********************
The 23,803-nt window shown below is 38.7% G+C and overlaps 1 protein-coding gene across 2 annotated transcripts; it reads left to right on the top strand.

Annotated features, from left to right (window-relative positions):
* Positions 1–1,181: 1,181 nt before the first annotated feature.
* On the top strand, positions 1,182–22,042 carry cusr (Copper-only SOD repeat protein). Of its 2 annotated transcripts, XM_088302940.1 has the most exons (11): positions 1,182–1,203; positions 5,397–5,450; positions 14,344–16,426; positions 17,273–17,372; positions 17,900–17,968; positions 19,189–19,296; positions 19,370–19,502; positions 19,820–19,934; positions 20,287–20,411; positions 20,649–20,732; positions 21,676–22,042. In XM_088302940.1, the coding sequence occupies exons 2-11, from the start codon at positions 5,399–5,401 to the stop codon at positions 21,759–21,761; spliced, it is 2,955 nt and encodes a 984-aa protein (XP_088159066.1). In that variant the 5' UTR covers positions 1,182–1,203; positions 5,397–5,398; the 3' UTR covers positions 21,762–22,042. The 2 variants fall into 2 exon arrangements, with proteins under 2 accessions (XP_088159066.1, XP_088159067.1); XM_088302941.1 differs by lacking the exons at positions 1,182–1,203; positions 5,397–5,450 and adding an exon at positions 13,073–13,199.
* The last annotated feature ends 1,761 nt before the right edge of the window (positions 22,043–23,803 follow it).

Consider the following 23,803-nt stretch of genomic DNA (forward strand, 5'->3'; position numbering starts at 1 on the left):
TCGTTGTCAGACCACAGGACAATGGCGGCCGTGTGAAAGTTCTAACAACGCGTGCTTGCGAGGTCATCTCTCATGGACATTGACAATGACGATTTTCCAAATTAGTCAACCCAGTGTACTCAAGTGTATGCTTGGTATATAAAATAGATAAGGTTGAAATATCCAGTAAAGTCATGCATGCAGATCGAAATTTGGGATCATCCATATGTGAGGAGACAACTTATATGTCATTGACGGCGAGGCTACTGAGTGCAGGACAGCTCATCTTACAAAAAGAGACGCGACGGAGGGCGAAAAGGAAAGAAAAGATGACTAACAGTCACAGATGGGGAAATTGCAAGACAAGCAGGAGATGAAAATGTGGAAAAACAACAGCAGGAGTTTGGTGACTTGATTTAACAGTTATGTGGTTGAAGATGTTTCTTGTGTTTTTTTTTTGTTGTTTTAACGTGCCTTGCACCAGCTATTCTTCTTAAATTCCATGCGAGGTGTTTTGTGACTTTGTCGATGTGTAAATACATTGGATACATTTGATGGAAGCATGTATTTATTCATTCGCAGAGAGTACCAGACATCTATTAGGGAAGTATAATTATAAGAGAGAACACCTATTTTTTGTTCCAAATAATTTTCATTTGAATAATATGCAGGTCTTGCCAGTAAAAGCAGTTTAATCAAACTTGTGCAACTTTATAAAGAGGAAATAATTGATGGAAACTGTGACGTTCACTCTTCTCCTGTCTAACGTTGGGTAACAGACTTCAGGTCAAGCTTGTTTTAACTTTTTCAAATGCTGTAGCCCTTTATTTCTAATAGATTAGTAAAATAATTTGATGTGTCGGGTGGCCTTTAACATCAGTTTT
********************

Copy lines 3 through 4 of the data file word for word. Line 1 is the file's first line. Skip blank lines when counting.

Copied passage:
* Positions 1–1,181: 1,181 nt before the first annotated feature.
* On the top strand, positions 1,182–22,042 carry cusr (Copper-only SOD repeat protein). Of its 2 annotated transcripts, XM_088302940.1 has the most exons (11): positions 1,182–1,203; positions 5,397–5,450; positions 14,344–16,426; positions 17,273–17,372; positions 17,900–17,968; positions 19,189–19,296; positions 19,370–19,502; positions 19,820–19,934; positions 20,287–20,411; positions 20,649–20,732; positions 21,676–22,042. In XM_088302940.1, the coding sequence occupies exons 2-11, from the start codon at positions 5,399–5,401 to the stop codon at positions 21,759–21,761; spliced, it is 2,955 nt and encodes a 984-aa protein (XP_088159066.1). In that variant the 5' UTR covers positions 1,182–1,203; positions 5,397–5,398; the 3' UTR covers positions 21,762–22,042. The 2 variants fall into 2 exon arrangements, with proteins under 2 accessions (XP_088159066.1, XP_088159067.1); XM_088302941.1 differs by lacking the exons at positions 1,182–1,203; positions 5,397–5,450 and adding an exon at positions 13,073–13,199.